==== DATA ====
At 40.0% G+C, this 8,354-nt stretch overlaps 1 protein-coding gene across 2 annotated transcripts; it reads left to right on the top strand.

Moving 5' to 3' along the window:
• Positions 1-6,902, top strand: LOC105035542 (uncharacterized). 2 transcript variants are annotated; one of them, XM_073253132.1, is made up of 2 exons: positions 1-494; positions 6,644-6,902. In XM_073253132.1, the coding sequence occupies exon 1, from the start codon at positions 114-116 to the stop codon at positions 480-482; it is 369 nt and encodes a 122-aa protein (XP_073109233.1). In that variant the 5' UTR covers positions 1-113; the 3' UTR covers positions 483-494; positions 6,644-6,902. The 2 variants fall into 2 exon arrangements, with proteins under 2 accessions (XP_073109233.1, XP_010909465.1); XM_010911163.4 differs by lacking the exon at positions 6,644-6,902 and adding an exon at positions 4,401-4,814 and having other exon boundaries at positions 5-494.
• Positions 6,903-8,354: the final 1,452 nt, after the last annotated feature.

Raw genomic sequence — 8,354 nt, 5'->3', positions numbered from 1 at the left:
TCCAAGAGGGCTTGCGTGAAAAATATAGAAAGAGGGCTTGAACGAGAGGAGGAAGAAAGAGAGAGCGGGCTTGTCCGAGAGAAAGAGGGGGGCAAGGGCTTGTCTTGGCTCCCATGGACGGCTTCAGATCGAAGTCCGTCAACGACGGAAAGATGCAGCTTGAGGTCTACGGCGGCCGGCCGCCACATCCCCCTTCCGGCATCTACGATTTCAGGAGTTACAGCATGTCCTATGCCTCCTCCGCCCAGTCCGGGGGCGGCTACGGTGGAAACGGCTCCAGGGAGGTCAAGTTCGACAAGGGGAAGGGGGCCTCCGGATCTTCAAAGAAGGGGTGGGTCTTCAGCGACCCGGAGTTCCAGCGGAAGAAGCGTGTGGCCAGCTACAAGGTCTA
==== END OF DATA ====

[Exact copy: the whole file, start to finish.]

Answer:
At 40.0% G+C, this 8,354-nt stretch overlaps 1 protein-coding gene across 2 annotated transcripts; it reads left to right on the top strand.

Moving 5' to 3' along the window:
• Positions 1-6,902, top strand: LOC105035542 (uncharacterized). 2 transcript variants are annotated; one of them, XM_073253132.1, is made up of 2 exons: positions 1-494; positions 6,644-6,902. In XM_073253132.1, the coding sequence occupies exon 1, from the start codon at positions 114-116 to the stop codon at positions 480-482; it is 369 nt and encodes a 122-aa protein (XP_073109233.1). In that variant the 5' UTR covers positions 1-113; the 3' UTR covers positions 483-494; positions 6,644-6,902. The 2 variants fall into 2 exon arrangements, with proteins under 2 accessions (XP_073109233.1, XP_010909465.1); XM_010911163.4 differs by lacking the exon at positions 6,644-6,902 and adding an exon at positions 4,401-4,814 and having other exon boundaries at positions 5-494.
• Positions 6,903-8,354: the final 1,452 nt, after the last annotated feature.

Raw genomic sequence — 8,354 nt, 5'->3', positions numbered from 1 at the left:
TCCAAGAGGGCTTGCGTGAAAAATATAGAAAGAGGGCTTGAACGAGAGGAGGAAGAAAGAGAGAGCGGGCTTGTCCGAGAGAAAGAGGGGGGCAAGGGCTTGTCTTGGCTCCCATGGACGGCTTCAGATCGAAGTCCGTCAACGACGGAAAGATGCAGCTTGAGGTCTACGGCGGCCGGCCGCCACATCCCCCTTCCGGCATCTACGATTTCAGGAGTTACAGCATGTCCTATGCCTCCTCCGCCCAGTCCGGGGGCGGCTACGGTGGAAACGGCTCCAGGGAGGTCAAGTTCGACAAGGGGAAGGGGGCCTCCGGATCTTCAAAGAAGGGGTGGGTCTTCAGCGACCCGGAGTTCCAGCGGAAGAAGCGTGTGGCCAGCTACAAGGTCTA